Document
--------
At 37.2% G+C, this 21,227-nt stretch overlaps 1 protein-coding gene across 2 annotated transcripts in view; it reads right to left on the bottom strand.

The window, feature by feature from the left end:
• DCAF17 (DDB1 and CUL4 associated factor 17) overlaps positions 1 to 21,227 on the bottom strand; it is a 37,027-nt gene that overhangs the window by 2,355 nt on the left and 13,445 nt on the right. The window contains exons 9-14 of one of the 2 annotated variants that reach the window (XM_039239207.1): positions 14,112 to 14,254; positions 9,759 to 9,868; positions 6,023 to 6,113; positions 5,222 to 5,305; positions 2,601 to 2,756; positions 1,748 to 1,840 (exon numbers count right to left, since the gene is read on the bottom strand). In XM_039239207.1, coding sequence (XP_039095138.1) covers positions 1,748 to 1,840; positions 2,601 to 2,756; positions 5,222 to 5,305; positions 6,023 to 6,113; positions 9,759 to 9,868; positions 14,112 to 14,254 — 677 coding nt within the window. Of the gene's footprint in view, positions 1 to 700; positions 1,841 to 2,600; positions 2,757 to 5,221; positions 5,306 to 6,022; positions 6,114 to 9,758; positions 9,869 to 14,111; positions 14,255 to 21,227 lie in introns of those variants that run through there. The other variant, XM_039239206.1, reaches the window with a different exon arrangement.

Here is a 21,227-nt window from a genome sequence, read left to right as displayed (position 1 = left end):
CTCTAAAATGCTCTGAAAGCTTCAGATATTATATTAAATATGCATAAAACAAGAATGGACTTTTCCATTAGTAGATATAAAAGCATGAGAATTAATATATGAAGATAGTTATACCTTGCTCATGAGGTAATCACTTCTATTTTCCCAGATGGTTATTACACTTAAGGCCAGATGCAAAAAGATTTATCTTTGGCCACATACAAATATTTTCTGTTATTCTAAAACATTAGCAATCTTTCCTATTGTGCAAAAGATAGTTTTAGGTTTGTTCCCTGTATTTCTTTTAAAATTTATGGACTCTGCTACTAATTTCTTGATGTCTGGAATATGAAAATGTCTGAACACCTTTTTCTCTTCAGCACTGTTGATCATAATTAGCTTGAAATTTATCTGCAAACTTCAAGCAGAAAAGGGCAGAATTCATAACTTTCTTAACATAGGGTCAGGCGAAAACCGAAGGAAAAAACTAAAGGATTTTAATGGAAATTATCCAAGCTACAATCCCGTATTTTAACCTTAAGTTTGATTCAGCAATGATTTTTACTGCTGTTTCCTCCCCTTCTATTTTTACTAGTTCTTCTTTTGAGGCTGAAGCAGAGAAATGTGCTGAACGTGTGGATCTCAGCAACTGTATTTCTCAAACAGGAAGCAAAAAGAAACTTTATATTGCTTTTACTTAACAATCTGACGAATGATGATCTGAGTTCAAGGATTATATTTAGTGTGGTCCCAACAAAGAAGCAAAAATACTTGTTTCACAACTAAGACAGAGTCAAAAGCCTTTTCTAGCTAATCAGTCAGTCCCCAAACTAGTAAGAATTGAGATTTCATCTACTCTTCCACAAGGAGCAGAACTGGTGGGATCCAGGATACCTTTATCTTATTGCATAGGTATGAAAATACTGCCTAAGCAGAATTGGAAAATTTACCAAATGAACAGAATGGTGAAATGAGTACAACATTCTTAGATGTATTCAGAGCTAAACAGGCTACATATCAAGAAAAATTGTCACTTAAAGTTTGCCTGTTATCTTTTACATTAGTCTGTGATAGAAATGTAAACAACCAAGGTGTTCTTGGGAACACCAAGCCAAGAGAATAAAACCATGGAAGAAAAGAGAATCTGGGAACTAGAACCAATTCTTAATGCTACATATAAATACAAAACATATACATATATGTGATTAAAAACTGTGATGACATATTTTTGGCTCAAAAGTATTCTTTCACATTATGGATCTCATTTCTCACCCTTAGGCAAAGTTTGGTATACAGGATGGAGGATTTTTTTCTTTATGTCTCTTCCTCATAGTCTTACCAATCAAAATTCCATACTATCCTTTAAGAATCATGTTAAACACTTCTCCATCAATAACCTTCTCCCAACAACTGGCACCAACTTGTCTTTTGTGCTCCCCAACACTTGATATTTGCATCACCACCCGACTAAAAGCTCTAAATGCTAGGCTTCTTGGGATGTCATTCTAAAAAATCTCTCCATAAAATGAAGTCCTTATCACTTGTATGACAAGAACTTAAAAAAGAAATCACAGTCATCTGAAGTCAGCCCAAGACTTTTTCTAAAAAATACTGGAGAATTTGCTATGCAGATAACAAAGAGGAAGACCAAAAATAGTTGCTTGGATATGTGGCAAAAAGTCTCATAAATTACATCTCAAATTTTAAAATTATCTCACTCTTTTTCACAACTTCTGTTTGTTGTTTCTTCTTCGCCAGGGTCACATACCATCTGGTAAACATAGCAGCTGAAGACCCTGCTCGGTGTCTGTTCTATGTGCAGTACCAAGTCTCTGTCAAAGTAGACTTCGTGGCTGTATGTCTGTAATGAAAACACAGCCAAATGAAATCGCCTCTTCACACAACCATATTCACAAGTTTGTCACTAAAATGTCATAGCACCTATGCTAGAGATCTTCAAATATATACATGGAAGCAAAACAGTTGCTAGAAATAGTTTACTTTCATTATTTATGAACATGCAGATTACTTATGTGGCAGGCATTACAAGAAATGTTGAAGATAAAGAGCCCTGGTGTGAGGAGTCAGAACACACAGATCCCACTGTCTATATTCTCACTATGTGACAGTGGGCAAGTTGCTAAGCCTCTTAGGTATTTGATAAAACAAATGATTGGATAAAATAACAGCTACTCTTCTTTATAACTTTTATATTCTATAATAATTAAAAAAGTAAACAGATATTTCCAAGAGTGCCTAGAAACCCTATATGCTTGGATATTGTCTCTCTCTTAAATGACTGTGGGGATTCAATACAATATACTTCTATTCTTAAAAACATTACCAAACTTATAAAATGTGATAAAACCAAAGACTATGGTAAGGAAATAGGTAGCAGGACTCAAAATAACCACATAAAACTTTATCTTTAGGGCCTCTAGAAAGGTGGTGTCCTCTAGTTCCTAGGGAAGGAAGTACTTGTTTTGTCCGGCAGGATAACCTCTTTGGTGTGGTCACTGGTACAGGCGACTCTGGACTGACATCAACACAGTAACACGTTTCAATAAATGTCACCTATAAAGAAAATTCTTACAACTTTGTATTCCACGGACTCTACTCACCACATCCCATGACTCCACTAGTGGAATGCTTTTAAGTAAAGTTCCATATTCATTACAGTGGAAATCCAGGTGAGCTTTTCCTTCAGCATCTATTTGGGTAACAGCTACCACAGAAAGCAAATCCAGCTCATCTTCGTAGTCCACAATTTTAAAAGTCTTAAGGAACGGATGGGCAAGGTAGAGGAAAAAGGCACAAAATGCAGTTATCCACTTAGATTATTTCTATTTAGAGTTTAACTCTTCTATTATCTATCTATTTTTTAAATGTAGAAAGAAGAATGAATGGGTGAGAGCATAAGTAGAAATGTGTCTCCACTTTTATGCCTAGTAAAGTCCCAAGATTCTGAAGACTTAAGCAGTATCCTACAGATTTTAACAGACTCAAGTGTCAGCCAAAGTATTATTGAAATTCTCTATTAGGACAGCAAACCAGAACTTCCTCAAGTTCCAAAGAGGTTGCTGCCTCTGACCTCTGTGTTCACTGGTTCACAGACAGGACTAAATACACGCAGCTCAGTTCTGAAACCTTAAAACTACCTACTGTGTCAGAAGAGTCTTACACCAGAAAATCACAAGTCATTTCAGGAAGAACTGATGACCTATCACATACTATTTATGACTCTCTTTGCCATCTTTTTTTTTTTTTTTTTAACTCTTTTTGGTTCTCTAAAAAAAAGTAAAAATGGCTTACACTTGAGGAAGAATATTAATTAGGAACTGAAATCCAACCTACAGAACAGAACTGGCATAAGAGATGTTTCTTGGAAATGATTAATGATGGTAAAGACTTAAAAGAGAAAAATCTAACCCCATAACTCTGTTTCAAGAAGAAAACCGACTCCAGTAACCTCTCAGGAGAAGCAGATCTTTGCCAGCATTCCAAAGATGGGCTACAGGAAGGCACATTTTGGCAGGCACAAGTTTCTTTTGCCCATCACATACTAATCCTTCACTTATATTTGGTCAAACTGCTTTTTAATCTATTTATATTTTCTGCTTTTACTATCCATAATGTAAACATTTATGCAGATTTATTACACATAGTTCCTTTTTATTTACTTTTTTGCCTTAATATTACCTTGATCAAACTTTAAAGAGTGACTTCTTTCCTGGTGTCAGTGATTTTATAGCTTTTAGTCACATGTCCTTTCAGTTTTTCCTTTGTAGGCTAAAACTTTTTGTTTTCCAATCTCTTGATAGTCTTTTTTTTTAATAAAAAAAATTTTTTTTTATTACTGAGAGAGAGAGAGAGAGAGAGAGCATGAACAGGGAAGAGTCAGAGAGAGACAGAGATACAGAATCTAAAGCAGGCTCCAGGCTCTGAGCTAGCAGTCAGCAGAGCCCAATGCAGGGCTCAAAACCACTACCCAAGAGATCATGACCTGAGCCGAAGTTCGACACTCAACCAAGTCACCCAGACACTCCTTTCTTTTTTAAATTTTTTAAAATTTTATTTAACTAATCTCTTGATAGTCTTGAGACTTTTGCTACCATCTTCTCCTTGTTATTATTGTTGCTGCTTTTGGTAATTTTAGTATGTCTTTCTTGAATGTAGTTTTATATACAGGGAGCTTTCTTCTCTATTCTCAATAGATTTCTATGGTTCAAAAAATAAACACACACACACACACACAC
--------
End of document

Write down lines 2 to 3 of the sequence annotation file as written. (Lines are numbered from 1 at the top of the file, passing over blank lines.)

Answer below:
The window, feature by feature from the left end:
• DCAF17 (DDB1 and CUL4 associated factor 17) overlaps positions 1 to 21,227 on the bottom strand; it is a 37,027-nt gene that overhangs the window by 2,355 nt on the left and 13,445 nt on the right. The window contains exons 9-14 of one of the 2 annotated variants that reach the window (XM_039239207.1): positions 14,112 to 14,254; positions 9,759 to 9,868; positions 6,023 to 6,113; positions 5,222 to 5,305; positions 2,601 to 2,756; positions 1,748 to 1,840 (exon numbers count right to left, since the gene is read on the bottom strand). In XM_039239207.1, coding sequence (XP_039095138.1) covers positions 1,748 to 1,840; positions 2,601 to 2,756; positions 5,222 to 5,305; positions 6,023 to 6,113; positions 9,759 to 9,868; positions 14,112 to 14,254 — 677 coding nt within the window. Of the gene's footprint in view, positions 1 to 700; positions 1,841 to 2,600; positions 2,757 to 5,221; positions 5,306 to 6,022; positions 6,114 to 9,758; positions 9,869 to 14,111; positions 14,255 to 21,227 lie in introns of those variants that run through there. The other variant, XM_039239206.1, reaches the window with a different exon arrangement.